People in Russia are being shielded from the truth about the Ukraine war by a wall of Russian propaganda and censorship.
Independent media and social networks have been shut down, and many foreign journalists have left the country in response to draconian new laws censoring discussion of the war — forbidding even calling it a “war,” rather than a “special military operation.”
Now, Russian speakers abroad are using their voices to break down that wall — one phone call at a time.
Russian propaganda: On February 24, Russia invaded Ukraine, and since then, thousands have died, Ukrainians cities have been devastated by missiles and shelling, and more than 3 million refugees have fled the country. Many of those who remain are either sheltering or fighting against the Russian military.
Many Russians don’t know this, though, because the Kremlin is imposing strict censorship on the media and internet, while using state-run media outlets to spread a false narrative about the war.
“[Russians] are being told that Russian soldiers are extremely decorous and careful about preserving Ukrainian civilian life, that they’re being greeted as liberators, that everybody wants to live under Russian rule, and that there are no civilian casualties on the Ukrainian side,” Julia Ioffe, founding partner of media company Puck, told NPR.
Life in a bubble: Information that counters this Russian propaganda is hard to come by.
Since the start of the invasion, the Kremlin has restricted citizens’ access to social media, shut down or silenced independent television channels, and passed a law criminalizing the publication of “false information” about the invasion.
Tens of thousands of Russians were arrested at anti-war protests in the first weeks after the invasion, and many could face lengthy prison terms if prosecuted under the new law.
Information that counters Russian propaganda is hard to come by.
While there are ways for Russians to access accurate information about the Ukraine war — by using virtual private networks (VPNs) to get around internet restrictions, for example — citizens who are inclined to accept Russian propaganda aren’t likely to be using them.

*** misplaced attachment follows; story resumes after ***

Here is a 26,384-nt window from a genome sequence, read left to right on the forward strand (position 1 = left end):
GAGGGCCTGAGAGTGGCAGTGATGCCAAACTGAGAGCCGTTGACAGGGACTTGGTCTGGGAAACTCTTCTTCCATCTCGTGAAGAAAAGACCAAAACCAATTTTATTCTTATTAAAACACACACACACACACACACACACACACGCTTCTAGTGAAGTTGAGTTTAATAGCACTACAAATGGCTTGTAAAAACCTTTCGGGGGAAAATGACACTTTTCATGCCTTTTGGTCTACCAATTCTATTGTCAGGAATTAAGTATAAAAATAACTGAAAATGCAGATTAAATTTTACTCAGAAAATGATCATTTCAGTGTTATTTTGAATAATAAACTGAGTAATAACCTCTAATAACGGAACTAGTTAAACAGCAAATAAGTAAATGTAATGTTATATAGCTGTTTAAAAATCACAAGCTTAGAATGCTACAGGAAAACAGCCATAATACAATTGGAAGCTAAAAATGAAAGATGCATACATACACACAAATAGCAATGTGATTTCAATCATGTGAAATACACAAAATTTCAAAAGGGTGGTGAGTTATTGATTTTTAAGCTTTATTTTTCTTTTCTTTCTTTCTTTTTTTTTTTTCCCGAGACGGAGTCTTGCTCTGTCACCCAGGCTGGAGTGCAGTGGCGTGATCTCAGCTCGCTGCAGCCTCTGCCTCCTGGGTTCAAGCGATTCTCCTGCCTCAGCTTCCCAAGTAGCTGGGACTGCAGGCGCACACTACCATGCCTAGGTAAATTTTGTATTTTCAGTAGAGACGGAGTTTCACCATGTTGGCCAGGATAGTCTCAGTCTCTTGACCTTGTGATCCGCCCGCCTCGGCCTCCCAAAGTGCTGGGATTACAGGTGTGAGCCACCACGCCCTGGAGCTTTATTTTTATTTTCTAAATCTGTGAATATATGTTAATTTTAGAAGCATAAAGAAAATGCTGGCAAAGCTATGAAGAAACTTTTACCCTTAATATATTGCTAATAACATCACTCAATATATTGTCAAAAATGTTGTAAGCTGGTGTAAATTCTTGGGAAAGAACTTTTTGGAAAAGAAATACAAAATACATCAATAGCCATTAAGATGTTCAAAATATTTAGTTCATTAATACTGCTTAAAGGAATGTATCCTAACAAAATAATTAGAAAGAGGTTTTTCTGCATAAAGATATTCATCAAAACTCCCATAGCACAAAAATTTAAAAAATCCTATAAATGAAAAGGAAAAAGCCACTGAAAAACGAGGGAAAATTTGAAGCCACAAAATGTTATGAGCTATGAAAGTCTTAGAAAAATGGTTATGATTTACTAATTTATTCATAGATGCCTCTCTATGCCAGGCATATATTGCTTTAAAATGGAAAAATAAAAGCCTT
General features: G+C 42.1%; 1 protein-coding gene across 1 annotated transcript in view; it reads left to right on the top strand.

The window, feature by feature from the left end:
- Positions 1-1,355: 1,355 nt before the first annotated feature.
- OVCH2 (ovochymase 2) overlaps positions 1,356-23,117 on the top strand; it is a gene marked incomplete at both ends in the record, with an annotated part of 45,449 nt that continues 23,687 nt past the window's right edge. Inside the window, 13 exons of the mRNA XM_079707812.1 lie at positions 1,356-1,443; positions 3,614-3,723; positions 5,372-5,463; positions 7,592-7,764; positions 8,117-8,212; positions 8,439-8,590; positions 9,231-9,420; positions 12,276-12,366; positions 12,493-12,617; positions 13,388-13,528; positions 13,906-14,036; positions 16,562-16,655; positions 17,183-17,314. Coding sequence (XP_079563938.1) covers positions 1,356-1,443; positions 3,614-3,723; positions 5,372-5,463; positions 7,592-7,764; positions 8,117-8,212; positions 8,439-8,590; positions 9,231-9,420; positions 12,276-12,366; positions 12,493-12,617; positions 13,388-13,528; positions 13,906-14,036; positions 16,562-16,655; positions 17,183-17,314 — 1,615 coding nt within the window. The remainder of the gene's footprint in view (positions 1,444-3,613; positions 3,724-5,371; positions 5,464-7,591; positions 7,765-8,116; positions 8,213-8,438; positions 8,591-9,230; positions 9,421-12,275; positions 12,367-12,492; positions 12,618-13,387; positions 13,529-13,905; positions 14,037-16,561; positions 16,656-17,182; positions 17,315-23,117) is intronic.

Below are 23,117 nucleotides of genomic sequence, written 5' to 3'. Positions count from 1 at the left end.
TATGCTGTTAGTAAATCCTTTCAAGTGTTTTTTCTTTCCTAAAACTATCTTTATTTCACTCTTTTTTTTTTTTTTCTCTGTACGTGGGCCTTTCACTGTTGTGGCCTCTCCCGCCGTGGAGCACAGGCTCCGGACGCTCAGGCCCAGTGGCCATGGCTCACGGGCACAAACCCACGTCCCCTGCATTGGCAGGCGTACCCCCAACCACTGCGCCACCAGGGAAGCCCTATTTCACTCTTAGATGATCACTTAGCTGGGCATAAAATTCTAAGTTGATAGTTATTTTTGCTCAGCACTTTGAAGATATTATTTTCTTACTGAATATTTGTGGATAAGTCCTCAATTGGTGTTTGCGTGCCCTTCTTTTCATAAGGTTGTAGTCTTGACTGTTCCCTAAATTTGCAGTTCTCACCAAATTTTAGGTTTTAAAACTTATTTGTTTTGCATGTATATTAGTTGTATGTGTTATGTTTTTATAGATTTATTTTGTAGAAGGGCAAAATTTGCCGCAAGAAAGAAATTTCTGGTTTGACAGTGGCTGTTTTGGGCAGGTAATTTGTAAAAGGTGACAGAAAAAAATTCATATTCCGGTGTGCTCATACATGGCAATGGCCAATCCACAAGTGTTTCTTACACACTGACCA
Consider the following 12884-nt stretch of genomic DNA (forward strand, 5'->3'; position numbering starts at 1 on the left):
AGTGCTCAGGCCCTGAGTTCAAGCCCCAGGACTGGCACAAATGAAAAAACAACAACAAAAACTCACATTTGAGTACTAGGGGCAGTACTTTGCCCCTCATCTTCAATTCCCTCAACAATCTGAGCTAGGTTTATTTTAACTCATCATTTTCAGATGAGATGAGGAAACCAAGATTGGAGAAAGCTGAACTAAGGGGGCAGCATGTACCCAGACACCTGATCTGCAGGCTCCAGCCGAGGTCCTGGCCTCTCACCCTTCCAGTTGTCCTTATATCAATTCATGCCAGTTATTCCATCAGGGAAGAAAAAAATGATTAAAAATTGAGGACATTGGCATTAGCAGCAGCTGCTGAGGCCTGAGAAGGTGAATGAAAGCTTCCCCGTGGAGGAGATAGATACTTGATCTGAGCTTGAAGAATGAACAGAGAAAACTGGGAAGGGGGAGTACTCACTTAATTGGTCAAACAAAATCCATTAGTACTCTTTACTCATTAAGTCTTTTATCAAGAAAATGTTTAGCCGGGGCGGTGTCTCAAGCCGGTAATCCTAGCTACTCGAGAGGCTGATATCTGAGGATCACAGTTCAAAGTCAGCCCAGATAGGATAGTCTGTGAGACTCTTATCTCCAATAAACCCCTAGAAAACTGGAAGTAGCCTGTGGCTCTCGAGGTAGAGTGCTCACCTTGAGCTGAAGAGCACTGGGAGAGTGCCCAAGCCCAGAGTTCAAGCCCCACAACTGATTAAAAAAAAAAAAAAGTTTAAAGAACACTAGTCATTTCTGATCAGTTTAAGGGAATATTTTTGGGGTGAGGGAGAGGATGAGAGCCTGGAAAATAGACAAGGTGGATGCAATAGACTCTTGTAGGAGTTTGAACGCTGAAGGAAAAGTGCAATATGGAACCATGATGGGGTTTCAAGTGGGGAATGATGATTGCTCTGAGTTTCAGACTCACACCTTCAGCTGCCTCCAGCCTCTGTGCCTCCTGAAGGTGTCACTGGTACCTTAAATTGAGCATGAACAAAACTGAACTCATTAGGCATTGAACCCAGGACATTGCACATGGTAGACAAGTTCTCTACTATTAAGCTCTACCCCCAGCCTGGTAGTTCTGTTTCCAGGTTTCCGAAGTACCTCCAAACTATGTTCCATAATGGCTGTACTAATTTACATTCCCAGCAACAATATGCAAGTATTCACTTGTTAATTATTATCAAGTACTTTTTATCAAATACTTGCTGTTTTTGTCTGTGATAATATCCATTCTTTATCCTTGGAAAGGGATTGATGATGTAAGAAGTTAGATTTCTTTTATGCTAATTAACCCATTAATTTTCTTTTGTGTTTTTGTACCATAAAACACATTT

“[T]o go and do this [get a VPN], you already have to be looking,” Ioffe said. “It’s people who already don’t believe what the Kremlin information sources are telling them. They know that this is a war against Ukrainian civilians.”
The idea: An international group of tech, advertising, and communications professionals has now launched the #CallRussia initiative to try to bring the truth about the Ukraine war to Russians who might not currently question the Kremlin’s version of events.
To do that, they created a database of more than 40 million Russian phone numbers. They then created a website to assign those numbers to Russian-speaking volunteers.
The volunteers then call the numbers via phone, Telegram, or Whatsapp and follow #CallRussia’s guidelines on how to have peaceful, non-confrontational conversations about the Ukraine war with the Russians on the other end of the line.
Volunteers are asked to note the outcome of each call on the website (e.g., “call went well,” “busy/no answer”), and leave suggestions for future campaigns.
“One conversation cannot overcome [Vladimir] Putin’s evil propaganda, but 40 million might,” said Paulius Senūta, a creative from Lithuania and one of #CallRussia’s organizers.
Breaking through: The #CallRussia campaign launched on March 8, and it’s not clear yet how many calls have been made or how successful they’ve been — but the phone is just one weapon being wielded in the information battle against Russian propaganda.
The phone is just one weapon being wielded in the information battle against Russian propaganda.
Groups are crowdfunding digital ads to get news about Ukraine in front of Russian internet users, while other volunteers systematically report propaganda-spreading social media bots and accounts.
The big picture: As is the case with #CallRussia, it’s hard to say what impact, if any, these volunteer efforts are having on the collective opinion of Russians regarding the Ukraine war.
Independent polling in Russia is difficult, and people may be hesitant to share their true feelings over email or the phone, which can be easily monitored by the government.
The Russian propaganda machine is strong, and these crowdsourced efforts are asking people to take a stance their government has essentially criminalized.
The difficulty of the task isn’t deterring volunteers from it, though, as many see changing Russians’ minds as vital to bringing peace to Ukraine.
“Russians empowered with truth and compassion are the only ones who can stand up against Putin’s lies and end this war,” Senūta said.
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